2 months ago

Five reasons to volunteer

Got some spare time? Here are some benefits of giving it to other people…

Spending some time volunteering can be good for you, and good for those around you. It can open doors to other opportunities, but also mental doors, helping you see things in a different way and perhaps getting a glimpse of a little part of the world you never knew about. If you’ve never considered it before, here are just five reasons to make time for volunteering:

  • Support a cause you’re passionate about

It could be anything. Maybe you’re passionate about the environment and want to help clean up at your nearest beach; or you might want to spruce up your local park or canal. On the other hand, your life (or the life of someone you know) might have been affected by an illness, so you might want to volunteer with an organisation fighting that illness. There are lots of options.

  • Get some shiny CV points

This isn’t the only reason to volunteer, but there’s no doubt that making the time to give something back to your community, as well as the skills you can learn from volunteering, can impress employers. It looks good on an application and is also something to talk about in interviews – and it also says something about the kind of person you are.

  • Develop new skills

Volunteering is a great way to try new things. That might be working outside, or helping elderly people, or working in a charity shop. Whatever you do, there’s the chance to grow as a person: you’ll improve your communication skills and confidence, perhaps learn practical skills (operating a till in a charity shop, for example, or using tools working in a community garden) and also find out more about other people – and yourself.

  • Meet people and make friends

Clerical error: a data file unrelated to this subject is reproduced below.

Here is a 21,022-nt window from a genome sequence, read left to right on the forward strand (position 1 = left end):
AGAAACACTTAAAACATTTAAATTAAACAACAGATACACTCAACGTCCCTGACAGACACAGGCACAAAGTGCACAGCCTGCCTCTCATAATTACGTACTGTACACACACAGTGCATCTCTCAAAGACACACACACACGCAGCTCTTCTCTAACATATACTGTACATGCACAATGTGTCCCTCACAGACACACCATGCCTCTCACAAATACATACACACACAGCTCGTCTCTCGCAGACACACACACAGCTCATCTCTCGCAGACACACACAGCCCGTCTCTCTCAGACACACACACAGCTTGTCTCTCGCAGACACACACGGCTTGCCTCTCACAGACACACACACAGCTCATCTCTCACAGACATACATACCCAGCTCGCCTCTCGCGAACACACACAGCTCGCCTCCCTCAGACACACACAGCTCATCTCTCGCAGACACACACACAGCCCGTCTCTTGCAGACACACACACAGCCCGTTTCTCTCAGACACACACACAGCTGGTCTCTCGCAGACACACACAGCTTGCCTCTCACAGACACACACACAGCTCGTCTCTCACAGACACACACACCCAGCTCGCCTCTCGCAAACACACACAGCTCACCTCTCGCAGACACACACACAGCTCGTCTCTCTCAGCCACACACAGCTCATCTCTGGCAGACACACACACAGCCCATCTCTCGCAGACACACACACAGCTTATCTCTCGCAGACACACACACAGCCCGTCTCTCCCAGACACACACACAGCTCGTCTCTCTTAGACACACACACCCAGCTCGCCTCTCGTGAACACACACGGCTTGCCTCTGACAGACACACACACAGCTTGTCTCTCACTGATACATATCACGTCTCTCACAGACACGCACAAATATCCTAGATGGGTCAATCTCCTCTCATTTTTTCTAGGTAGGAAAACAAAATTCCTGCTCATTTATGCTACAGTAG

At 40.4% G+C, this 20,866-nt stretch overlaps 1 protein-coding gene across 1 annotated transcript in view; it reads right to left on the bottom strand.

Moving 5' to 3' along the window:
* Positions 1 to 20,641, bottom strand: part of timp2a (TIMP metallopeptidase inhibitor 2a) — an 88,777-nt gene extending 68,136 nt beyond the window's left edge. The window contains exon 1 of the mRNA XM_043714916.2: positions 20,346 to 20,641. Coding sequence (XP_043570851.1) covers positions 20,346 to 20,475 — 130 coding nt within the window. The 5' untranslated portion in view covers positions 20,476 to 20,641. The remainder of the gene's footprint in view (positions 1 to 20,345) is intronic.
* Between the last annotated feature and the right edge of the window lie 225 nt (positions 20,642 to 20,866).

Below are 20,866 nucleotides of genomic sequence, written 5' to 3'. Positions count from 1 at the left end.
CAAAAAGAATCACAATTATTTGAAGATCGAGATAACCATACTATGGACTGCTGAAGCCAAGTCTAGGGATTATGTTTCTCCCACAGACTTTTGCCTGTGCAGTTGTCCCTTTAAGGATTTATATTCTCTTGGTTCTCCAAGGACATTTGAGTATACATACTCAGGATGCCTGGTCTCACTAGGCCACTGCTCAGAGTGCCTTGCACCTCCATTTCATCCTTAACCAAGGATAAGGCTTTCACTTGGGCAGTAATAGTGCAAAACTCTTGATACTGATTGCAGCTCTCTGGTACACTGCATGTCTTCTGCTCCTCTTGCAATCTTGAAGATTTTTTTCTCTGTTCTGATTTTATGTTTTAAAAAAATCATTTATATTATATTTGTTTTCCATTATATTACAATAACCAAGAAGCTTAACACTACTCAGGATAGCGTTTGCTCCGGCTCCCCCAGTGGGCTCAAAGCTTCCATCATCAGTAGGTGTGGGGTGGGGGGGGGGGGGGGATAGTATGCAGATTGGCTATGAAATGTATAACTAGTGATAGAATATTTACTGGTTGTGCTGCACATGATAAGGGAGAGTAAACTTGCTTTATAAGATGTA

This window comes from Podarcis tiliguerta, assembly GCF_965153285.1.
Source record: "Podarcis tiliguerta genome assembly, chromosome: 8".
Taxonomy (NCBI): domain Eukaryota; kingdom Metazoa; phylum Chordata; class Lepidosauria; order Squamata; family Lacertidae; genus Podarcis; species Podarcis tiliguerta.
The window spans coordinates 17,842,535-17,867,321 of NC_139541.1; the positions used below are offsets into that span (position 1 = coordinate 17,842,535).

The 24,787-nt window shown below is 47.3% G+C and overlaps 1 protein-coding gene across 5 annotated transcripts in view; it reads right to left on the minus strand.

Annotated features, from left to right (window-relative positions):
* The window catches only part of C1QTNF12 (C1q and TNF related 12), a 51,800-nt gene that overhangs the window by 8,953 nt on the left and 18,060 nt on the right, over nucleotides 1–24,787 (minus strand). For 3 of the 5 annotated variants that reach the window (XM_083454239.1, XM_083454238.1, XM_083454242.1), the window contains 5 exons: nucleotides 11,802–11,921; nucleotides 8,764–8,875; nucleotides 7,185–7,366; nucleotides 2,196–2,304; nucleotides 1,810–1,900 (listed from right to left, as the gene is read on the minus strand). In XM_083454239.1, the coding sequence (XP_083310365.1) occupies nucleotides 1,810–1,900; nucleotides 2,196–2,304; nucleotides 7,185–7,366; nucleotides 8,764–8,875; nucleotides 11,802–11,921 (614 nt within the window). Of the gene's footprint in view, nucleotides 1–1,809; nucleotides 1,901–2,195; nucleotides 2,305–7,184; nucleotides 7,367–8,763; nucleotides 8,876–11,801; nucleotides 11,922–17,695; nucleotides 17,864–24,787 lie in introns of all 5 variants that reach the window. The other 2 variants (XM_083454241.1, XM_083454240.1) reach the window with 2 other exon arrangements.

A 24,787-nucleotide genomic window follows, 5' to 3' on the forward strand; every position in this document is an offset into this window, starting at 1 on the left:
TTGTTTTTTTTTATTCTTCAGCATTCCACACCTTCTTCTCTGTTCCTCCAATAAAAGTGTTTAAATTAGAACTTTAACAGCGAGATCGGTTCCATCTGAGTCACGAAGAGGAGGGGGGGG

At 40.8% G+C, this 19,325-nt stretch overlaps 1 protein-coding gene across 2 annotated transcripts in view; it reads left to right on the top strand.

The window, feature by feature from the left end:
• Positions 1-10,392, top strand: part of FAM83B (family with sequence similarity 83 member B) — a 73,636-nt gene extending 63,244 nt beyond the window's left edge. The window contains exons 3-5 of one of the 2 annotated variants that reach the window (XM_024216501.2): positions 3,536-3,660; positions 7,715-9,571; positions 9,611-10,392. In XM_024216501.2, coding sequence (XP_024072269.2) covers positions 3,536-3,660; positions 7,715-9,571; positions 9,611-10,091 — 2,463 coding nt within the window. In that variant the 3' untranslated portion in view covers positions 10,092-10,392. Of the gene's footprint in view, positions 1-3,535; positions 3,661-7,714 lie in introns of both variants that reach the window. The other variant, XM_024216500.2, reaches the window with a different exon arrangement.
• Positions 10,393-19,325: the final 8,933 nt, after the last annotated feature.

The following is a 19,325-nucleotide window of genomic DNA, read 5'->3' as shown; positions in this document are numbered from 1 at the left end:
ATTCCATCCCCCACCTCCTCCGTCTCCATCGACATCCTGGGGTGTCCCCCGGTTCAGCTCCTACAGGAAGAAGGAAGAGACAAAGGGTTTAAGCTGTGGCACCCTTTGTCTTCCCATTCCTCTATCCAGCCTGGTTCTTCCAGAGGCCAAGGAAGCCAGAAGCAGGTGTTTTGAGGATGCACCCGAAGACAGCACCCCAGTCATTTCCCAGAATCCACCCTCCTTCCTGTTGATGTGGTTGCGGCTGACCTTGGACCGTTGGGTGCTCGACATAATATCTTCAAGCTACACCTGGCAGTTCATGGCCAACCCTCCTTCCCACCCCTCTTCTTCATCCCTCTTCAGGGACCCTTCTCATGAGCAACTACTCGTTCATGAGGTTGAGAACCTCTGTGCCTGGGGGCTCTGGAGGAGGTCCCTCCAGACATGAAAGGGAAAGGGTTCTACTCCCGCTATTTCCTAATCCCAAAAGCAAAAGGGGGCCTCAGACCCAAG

As a volunteer you’re likely to be surrounded by folks who care about many of the same things that you do. It’s a great opportunity to encounter people of all ages and backgrounds, see their perspective on the world, and hopefully make some new friends along the way. Plus, depending on what you do, you could get fit, make contacts to help with your career, and – let’s be honest – feel good about doing good.

  • Make a difference

This is probably the main reason to volunteer. Many charities and organisations simply couldn’t function without their volunteers, so the simple act of giving them your time means they can continue their work. You could be part of the ongoing quest to cure cancer, tackle homelessness, make your community a cleaner, greener place…in other words, leaving the world a little bit better than it was when you arrived.

National Citizen Service

If you’re 15-17 years old, you might be interested in National Citizen Service. Sure, it sounds like something from a sci-fi novel where the army rules the world, but it’s actually a whole programme of events (taken over the summer holiday) including adventure trips, volunteering and life skills training that could really transform your life. Visit ncsyes.co.uk for more info.

Get started

Ready to volunteer? Find out more at do-it.org or ncvo.org.uk. Alternatively, if you know the charity you’d like to help, they’ll have info on their websites (and on social media, obvs).



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